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Lancet HIV. 2017 Aug 10. pii: S2352-3018(17)30125-X. doi: 10.1016/S2352-3018(17)30125-X. [Epub ahead of print]

Cancer risk in HIV-infected people in the USA from 1996 to 2012: a population-based, registry-linkage study.

Author information

1
Infections and Immunoepidemiology Branch, Division of Cancer Epidemiology and Genetics, National Cancer Institute, Rockville, MD, USA; Department of Chronic Disease Epidemiology, Yale School of Public Health, Yale School of Medicine, New Haven, CT, USA. Electronic address: raul.hernandezramirez@yale.edu.
2
Infections and Immunoepidemiology Branch, Division of Cancer Epidemiology and Genetics, National Cancer Institute, Rockville, MD, USA.
3
Department of Chronic Disease Epidemiology, Yale School of Public Health, Yale School of Medicine, New Haven, CT, USA.

Abstract

BACKGROUND:

Monitoring cancer risk among HIV-infected people in the modern antiretroviral therapy (ART) era is essential given their elevated risk for many cancers and prolonged survival with immunosuppression, ART exposure, and ageing. We aimed to examine cancer risk in HIV-infected people in the USA as compared with that in the general population.

METHODS:

We did a registry-linkage study with data from population-based HIV and cancer registries in the USA (the HIV/AIDS Cancer Match Study). We assessed a cohort of HIV-infected people identified in HIV registries in Colorado, Connecticut, Georgia, Maryland, Michigan, New Jersey, New York, Puerto Rico, and Texas from 1996 to 2012. Follow-up started 3 months after either the latest of the beginning of systematic name-based state HIV registration, HIV report date (or AIDS diagnosis, if this was earlier), start of cancer registration, or Jan 1, 1996, and ended at the earliest of either death, end of cancer-registry coverage, or Dec 31, 2012. We identified diagnoses of cancer in this population through linkage with corresponding cancer registries and calculated standardised incidence ratios (SIRs) to measure cancer risk in people with HIV compared with the USA general population, by dividing the observed number of cases in people with HIV by the expected number (estimated by applying general population cancer-incidence rates to person-time in the HIV population based on sex, age, race or ethnic group, calendar year, and registry). We tested SIR differences by AIDS status and over time using Poisson regression.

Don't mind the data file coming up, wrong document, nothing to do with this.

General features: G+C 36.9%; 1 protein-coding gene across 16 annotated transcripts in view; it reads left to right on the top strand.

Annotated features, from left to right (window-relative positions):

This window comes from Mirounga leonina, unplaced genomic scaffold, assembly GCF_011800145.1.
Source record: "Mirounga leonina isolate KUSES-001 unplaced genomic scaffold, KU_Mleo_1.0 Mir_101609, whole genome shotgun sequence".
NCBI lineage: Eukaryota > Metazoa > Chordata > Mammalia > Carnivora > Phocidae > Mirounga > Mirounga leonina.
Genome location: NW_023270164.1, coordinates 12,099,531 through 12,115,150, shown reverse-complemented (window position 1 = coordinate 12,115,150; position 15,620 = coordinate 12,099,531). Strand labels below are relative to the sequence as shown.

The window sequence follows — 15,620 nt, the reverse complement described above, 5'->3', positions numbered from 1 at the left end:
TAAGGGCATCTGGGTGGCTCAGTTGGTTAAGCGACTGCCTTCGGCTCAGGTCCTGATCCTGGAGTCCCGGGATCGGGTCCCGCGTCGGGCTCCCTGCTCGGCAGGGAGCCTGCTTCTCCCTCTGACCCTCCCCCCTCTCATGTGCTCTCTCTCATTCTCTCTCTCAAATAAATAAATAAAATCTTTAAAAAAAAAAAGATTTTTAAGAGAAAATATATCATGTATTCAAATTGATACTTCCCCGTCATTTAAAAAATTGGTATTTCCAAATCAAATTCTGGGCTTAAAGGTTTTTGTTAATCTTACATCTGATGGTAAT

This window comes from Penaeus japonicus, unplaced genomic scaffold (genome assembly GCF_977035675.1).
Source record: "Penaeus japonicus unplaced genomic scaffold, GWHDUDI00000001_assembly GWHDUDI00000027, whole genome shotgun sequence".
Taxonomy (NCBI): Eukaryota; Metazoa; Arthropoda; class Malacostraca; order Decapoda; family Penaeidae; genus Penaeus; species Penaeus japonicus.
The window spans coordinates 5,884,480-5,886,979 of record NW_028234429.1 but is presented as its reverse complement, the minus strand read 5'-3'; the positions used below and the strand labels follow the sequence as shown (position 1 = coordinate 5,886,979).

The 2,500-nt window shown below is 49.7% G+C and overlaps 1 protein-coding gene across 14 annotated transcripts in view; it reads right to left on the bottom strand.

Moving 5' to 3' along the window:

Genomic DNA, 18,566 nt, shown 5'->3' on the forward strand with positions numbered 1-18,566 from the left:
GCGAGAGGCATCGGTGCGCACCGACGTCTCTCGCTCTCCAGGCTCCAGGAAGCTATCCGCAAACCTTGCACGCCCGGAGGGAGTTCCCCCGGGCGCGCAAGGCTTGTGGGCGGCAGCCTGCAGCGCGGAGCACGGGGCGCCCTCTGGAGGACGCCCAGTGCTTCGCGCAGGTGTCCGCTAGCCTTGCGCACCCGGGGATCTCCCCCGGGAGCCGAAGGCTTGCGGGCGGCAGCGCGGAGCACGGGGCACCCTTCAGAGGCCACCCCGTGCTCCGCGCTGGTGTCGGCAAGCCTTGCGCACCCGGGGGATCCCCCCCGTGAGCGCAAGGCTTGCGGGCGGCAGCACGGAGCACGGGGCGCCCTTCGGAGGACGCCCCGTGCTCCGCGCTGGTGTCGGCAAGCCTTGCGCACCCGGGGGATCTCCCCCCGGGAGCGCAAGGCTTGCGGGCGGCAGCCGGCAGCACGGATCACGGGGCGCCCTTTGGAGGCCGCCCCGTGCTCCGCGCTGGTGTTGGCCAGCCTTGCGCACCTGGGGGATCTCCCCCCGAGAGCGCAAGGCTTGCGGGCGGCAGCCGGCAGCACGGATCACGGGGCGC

FINDINGS:

Among 448 258 people with HIV (who contributed 3 093 033 person-years), 21 294 incident cancers were diagnosed during 1996-2012. In these people, compared with the general population, risk was elevated (p<0·0001 for all) for cancer overall (SIR 1·69, 95% CI 1·67-1·72), AIDS-defining cancers (Kaposi's sarcoma [498·11, 477·82-519·03], non-Hodgkin lymphoma [11·51, 11·14-11·89], and cervix [3·24, 2·94-3·56]), most other virus-related cancers (eg, anus [19·06, 18·13-20·03], liver [3·21, 3·02-3·41], and Hodgkin's lymphoma [7·70, 7·20-8·23]), and some virus-unrelated cancers (eg, lung [1·97, 1·89-2·05]), but not for other common cancers. Risk for several cancers was higher after AIDS onset and declined across calendar periods. After multivariable adjustment, SIRs decreased significantly across 1996-2012 for Kaposi's sarcoma, two subtypes of non-Hodgkin lymphoma, and cancer of the anus, liver, and lung, but remained elevated. SIRs did not increase over time for any cancer.

INTERPRETATION:

For several virus-related cancers and lung cancer, declining risks over time in HIV-infected people probably reflect the expansion of ART since 1996. Additional efforts aimed at cancer prevention and screening in people with HIV are warranted.

FUNDING:

National Cancer Institute.

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